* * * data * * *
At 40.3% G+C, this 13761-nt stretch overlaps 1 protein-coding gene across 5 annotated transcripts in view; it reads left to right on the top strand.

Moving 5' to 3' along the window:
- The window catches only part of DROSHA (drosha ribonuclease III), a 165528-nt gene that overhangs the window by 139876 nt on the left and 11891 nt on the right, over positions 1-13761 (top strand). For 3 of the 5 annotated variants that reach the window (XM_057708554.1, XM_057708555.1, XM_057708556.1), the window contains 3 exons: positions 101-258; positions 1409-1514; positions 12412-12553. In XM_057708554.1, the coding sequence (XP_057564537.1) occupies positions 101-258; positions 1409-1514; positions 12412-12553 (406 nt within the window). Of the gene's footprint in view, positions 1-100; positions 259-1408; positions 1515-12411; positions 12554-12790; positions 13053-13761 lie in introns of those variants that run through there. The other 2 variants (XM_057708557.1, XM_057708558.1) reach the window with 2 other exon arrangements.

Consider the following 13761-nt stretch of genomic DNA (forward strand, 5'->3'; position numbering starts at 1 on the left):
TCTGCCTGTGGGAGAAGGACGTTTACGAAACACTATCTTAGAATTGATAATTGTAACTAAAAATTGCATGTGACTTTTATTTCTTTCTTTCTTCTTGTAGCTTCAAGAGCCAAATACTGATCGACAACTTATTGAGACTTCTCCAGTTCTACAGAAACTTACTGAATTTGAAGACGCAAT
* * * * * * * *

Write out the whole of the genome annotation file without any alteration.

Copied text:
At 40.3% G+C, this 13761-nt stretch overlaps 1 protein-coding gene across 5 annotated transcripts in view; it reads left to right on the top strand.

Moving 5' to 3' along the window:
- The window catches only part of DROSHA (drosha ribonuclease III), a 165528-nt gene that overhangs the window by 139876 nt on the left and 11891 nt on the right, over positions 1-13761 (top strand). For 3 of the 5 annotated variants that reach the window (XM_057708554.1, XM_057708555.1, XM_057708556.1), the window contains 3 exons: positions 101-258; positions 1409-1514; positions 12412-12553. In XM_057708554.1, the coding sequence (XP_057564537.1) occupies positions 101-258; positions 1409-1514; positions 12412-12553 (406 nt within the window). Of the gene's footprint in view, positions 1-100; positions 259-1408; positions 1515-12411; positions 12554-12790; positions 13053-13761 lie in introns of those variants that run through there. The other 2 variants (XM_057708557.1, XM_057708558.1) reach the window with 2 other exon arrangements.

Consider the following 13761-nt stretch of genomic DNA (forward strand, 5'->3'; position numbering starts at 1 on the left):
TCTGCCTGTGGGAGAAGGACGTTTACGAAACACTATCTTAGAATTGATAATTGTAACTAAAAATTGCATGTGACTTTTATTTCTTTCTTTCTTCTTGTAGCTTCAAGAGCCAAATACTGATCGACAACTTATTGAGACTTCTCCAGTTCTACAGAAACTTACTGAATTTGAAGACGCAAT